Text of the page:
Why have these men chosen endless detention in Britain in preference to trial in the US? Gareth Peirce told the Washington Post in 2008:
"They anticipate if they are extradited to America, they will be convicted and locked up for the rest of their lives in utterly grotesque conditions. Even though they are innocent, they don't believe they could be acquitted in an American court."
Some clue as to what the men might expect if they lose their fight against extradition can be gleaned from the treatment received by US citizen (and former student at London Metropolitan University) Syed Fahad Hashmi, extradited form Britain in 2007 to face charges in the US of providing "material support" to Al Qaeda.
Hashmi is being held, awaiting trial, in solitary confinement at the federal Metropolitan Correctional Center (MCC) in Lower Manhattan, and is under Special Administrative Measures (SAMs), first imposed on him by the Attorney General in October 2007.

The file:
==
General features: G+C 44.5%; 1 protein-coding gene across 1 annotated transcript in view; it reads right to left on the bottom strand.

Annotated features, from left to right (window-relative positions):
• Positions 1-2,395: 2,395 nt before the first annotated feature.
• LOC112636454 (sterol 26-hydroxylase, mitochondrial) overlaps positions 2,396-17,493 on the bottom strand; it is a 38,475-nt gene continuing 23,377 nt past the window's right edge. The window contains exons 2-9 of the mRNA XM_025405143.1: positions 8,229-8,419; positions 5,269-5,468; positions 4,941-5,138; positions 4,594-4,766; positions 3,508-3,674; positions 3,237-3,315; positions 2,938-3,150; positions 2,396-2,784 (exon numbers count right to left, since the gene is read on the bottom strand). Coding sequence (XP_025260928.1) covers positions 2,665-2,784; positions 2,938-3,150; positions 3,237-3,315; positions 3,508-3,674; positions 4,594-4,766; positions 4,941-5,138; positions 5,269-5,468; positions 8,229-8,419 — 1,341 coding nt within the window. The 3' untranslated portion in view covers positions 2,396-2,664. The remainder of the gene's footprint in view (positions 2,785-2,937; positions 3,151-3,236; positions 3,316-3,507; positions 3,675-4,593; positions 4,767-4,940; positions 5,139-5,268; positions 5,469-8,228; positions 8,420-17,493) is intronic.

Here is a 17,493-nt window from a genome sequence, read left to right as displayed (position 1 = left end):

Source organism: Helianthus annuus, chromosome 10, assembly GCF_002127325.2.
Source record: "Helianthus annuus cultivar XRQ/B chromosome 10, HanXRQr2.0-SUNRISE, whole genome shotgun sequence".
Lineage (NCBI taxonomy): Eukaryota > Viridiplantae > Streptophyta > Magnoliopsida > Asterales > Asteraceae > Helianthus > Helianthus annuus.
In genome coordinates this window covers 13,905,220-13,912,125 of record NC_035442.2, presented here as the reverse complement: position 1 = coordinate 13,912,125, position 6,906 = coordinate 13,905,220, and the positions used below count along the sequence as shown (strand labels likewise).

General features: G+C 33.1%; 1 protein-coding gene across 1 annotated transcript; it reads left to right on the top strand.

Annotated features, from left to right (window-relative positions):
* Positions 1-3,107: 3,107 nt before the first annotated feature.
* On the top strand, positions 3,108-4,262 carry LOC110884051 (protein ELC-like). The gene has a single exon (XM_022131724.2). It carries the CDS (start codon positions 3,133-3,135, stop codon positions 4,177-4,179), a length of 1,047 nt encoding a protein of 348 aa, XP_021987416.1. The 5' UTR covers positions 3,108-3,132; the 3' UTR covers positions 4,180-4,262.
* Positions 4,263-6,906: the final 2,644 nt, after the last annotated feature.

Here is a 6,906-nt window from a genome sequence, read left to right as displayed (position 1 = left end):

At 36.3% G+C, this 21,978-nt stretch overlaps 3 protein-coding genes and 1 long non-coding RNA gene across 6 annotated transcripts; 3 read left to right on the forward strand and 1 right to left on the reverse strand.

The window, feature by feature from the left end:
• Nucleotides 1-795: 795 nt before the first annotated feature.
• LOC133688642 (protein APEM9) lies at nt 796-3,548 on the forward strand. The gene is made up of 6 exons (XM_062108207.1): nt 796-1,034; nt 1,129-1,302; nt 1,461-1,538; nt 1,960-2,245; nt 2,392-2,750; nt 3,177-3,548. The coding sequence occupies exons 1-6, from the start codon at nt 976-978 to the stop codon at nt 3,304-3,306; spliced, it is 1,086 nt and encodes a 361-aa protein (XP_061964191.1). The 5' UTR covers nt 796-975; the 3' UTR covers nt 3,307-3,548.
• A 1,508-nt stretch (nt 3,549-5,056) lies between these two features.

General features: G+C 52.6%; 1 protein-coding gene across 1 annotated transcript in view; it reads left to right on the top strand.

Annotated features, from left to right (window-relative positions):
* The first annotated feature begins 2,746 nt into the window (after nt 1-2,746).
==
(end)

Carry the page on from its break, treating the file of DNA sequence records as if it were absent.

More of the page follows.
Jeanne Theoharis, associate professor of political science at Brooklyn College, CUNY , wrote in The Nation in April this year:
"Under the SAMs, Hashmi is allowed no contact with anyone - except his lawyer and, more recently, his parents - no calls, no letters, no talking to other prisoners through the walls, because his cell is electronically monitored inside and out. He must shower and go to the bathroom in view of the camera. He can write one letter a week to a single member of his family, but he cannot use more than three pieces of paper. He is forbidden any contact - directly or through his attorneys - with the news media. He can read newspapers but only portions approved by his jailers - and not until thirty days after publication. He is allowed only one hour out of his cell a day - which is periodically withheld - and is not allowed fresh air but is forced to exercise in a solitary cage. The SAMs pose a significant threat to Hashmi's mental health and his ability to participate fully in his defense. Their severity casts a pall of suspicion over him, in effect depicting him as guilty before he even enters the courtroom. His 'proclivity for violence' is cited as the reason for these measures - despite the fact that he has never been charged with (let alone convicted of) committing an act of violence."